For Immediate Release
ACLU In Federal Court In Seattle Wednesday Arguing To Protect Internet Users' Rights
Government Collection Of Amazon.com Customers' Personal Information Unconstitutional, Says Group
SEATTLE - The
American Civil Liberties Union will be in federal court in Seattle
Wednesday, October 13 to argue that requests by the North Carolina
Department of Revenue (NCDOR) for detailed information about purchases
made by Amazon.com customers are unconstitutional because they violate
Internet users' rights to free speech, anonymity and privacy.
The arguments come in a lawsuit
originally filed by Amazon.com in April 2010 to stop NCDOR from
collecting personally identifiable information about customers that
could be linked to their specific purchases on Amazon. The ACLU, ACLU of
North Carolina Legal Foundation and ACLU of Washington, on behalf of
seven Amazon.com customers, intervened in the lawsuit in June. NCDOR has
filed motions to have both the Amazon and ACLU complaints dismissed,
and Amazon has filed a motion for summary judgment.
More information about the case is available online at: www.aclu.org/free-speech-technology-and-liberty/amazoncom-llc-v-kenneth-r-lay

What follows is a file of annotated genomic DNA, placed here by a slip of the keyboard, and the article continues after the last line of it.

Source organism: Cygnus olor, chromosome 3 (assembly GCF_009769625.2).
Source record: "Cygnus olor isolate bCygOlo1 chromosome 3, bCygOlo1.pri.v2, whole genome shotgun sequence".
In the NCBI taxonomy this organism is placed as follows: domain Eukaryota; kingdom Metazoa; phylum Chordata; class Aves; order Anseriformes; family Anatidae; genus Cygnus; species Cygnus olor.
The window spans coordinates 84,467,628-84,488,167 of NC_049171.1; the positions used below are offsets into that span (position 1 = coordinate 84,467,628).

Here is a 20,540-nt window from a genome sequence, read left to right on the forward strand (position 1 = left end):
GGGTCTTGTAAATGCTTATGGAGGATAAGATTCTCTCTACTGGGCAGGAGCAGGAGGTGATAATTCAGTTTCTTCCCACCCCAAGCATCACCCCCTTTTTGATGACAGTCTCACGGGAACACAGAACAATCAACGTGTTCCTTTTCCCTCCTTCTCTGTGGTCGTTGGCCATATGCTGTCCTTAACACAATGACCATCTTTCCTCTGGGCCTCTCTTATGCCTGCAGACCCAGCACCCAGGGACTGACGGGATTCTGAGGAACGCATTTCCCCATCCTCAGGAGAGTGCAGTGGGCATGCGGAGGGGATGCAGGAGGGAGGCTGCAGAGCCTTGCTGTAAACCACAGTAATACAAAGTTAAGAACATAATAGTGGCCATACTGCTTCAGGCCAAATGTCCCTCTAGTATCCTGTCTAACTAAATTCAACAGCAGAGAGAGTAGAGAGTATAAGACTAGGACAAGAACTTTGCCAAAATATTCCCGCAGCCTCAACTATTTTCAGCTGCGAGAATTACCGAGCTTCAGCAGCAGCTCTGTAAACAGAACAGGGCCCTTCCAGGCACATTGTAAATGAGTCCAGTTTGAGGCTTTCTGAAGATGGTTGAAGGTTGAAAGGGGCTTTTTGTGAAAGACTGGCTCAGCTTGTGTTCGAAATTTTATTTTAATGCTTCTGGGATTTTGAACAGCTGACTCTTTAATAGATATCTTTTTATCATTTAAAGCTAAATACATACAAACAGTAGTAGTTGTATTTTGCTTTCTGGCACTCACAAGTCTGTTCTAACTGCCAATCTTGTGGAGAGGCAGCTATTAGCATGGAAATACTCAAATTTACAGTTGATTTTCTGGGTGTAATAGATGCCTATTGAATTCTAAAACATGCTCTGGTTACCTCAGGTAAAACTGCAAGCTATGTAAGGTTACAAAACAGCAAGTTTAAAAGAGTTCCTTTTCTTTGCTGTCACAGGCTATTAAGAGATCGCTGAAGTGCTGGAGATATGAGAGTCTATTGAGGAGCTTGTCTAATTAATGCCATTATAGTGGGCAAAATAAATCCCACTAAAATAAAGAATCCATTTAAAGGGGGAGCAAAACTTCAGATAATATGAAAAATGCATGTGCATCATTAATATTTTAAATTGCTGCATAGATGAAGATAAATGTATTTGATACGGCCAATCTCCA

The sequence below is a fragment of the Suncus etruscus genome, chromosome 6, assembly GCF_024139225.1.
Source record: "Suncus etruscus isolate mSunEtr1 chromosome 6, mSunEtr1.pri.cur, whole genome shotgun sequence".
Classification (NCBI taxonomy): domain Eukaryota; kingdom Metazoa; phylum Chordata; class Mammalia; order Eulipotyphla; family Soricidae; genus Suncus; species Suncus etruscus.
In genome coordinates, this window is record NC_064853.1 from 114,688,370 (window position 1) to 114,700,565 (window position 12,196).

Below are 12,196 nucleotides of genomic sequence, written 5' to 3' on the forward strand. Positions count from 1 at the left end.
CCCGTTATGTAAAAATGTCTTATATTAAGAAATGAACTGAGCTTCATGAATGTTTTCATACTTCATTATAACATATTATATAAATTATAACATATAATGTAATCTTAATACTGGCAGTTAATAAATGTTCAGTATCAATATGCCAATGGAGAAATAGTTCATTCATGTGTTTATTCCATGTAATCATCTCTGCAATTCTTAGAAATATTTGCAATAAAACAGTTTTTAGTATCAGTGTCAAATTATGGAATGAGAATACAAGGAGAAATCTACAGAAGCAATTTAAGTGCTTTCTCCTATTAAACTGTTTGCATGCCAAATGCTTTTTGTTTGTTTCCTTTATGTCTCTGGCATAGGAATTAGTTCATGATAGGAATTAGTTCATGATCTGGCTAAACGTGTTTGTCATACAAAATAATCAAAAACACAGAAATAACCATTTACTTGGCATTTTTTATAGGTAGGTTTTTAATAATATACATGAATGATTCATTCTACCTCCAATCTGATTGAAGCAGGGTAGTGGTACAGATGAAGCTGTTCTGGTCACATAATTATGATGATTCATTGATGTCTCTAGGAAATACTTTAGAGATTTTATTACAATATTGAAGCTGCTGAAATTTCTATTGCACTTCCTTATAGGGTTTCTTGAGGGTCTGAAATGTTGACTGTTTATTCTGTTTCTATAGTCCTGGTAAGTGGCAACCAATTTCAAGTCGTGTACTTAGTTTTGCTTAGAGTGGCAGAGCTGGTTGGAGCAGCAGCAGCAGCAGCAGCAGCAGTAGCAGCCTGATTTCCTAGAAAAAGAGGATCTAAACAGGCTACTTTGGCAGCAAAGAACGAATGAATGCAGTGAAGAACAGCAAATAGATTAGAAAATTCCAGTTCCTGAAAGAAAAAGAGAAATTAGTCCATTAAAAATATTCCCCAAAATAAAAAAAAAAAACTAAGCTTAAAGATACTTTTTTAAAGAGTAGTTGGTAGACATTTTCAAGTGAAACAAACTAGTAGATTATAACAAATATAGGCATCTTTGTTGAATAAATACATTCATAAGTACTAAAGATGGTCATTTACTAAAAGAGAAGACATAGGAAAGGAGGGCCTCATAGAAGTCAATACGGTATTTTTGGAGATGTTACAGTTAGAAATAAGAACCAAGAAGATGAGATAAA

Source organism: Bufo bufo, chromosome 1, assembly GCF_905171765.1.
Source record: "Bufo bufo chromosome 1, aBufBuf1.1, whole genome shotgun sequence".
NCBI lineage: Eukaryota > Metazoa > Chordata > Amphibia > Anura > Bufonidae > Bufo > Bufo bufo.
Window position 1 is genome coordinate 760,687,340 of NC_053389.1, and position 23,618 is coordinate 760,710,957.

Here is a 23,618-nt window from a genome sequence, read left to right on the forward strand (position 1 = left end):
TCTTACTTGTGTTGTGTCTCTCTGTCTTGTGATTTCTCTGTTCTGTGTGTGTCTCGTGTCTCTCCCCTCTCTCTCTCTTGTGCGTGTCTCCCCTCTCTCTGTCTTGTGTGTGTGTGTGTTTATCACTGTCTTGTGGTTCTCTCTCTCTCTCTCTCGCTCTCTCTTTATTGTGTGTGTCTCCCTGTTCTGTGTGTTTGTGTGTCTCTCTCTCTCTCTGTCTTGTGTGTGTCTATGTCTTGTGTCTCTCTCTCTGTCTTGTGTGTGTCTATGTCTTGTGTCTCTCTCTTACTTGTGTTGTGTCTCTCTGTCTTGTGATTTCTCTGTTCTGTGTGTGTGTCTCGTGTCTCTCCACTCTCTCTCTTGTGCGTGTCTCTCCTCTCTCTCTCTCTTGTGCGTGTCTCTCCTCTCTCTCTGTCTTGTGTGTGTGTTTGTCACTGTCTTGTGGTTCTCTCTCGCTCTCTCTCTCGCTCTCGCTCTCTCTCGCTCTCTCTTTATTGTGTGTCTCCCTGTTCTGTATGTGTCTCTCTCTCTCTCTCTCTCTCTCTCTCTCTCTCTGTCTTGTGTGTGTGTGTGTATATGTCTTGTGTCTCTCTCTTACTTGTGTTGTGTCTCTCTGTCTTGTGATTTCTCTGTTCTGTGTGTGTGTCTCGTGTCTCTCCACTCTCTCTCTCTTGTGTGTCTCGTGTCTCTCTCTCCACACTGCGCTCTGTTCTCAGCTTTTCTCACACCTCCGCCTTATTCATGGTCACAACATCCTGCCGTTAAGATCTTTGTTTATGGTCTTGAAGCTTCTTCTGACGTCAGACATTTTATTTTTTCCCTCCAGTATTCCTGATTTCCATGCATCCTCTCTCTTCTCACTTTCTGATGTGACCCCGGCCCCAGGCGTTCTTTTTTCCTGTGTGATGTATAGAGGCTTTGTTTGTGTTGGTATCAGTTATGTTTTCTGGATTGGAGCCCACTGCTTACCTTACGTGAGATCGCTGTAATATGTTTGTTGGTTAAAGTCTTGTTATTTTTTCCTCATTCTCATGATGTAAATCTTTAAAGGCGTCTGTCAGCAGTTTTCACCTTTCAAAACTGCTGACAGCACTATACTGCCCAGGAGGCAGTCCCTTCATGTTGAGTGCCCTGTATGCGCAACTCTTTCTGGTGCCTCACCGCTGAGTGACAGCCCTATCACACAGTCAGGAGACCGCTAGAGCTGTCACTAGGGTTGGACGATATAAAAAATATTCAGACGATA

Arguments in Amazon.com, LLC v. Kenneth R. Lay,
a lawsuit to stop the NCDOR from collecting personally identifiable
information that could be linked to customers' specific purchases on
Aden Fine, staff attorney with the
ACLU Speech, Privacy and Technology Project, will argue for the
intervenor plaintiffs before U.S. District Judge Marsha J. Pechman of
the Western District of Washington. Other attorneys on the case are Katy
Parker of the ACLU of North Carolina, Sarah Dunne of the ACLU of
Washington and cooperating attorney Venkat Balasubramani of the Focal
PLLC law firm.
Wednesday, October 13, 2010
1:30 p.m. PDT
U.S. District Court for the Western District of Washington
700 Stewart Street, Courtroom 14206
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